To mine by hand, simply on a block and wait until the block disappears. The light-blue grid that appears when mining by hand will become more dense as the duration of the mining process increases.
|Asteroids:||If you're playing on a server that has a low population (or in single player), it is highly likely that you will see asteroids in the near distance. These can serve as an excellent source of initial raw materials needed to get started with manufacturing products necessary for building ships and stations. Additionally, since asteroids will always contain the same types of raw materials depending on their mineral composition, they can be sought out when the player requires a particular kind of raw material. Asteroids are also the only entity from which minerals may be naturally mined.|
|Planets:||Planets are much larger than asteroids and thus contain a much higher volume of raw materials. However, planets also contain a large number of blocks that serve only as decoration, which can become cumbersome when mining multiple planets. Each "face" (also called a segment or plate) of a planet will contain two random resources (ore and/or crystals) within. Twelve of these "faces" are on every planet, so the potential to obtain every ore and crystal on one planet does exist; however, there is no way to predict what resources a planet will contain, thus mining a planet when particular resources are being sought is not advisable early on in the game.|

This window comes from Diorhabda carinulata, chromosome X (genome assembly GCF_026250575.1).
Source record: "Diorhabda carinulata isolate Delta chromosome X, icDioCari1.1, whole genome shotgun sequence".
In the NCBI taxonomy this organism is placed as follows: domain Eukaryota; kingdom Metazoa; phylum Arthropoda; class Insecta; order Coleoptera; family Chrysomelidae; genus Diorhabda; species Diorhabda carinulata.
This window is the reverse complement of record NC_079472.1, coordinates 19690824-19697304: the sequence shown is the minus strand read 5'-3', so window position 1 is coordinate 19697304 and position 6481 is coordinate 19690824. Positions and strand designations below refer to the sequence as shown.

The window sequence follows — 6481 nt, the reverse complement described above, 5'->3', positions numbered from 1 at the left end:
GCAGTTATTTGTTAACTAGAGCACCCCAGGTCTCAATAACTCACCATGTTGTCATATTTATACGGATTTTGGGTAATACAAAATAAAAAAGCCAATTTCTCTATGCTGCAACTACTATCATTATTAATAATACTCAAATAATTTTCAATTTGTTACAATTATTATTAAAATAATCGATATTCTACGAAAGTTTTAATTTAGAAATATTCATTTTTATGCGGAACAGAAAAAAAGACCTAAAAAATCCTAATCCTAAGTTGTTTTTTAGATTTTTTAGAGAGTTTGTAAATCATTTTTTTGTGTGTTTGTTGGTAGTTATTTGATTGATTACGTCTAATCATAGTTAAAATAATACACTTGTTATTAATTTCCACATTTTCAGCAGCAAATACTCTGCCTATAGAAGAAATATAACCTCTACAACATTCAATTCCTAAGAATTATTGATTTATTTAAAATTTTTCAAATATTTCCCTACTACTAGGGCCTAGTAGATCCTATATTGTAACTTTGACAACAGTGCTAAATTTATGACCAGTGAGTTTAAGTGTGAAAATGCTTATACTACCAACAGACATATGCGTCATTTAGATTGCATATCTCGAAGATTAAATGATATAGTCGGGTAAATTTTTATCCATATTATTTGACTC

Follow this link to the Production page.
Ship Building for Beginners
There are many blocks to consider utilizing when building a ship in StarMade. Different blocks will give a ship different capabilities, weaknesses, and strengths.
|The Ship Core is the most important block on the ship. Interacting with the Ship Core will allow you to pilot the ship. Protecting the Ship Core is very important, so place it in a safe place (usually the center) of the ship and ensure it is well protected from incoming fire. Don't completely surround the Ship Core however, as leaving enough room to enter and leave the ship will prevent the character from accidentally ending up outside of the ship in open space. Always be sure to leave some room to exit the Ship Core.|
|Basic Hull are light weight armor blocks that have little defense but are easy to produce and do not contribute much to a ship's mass.|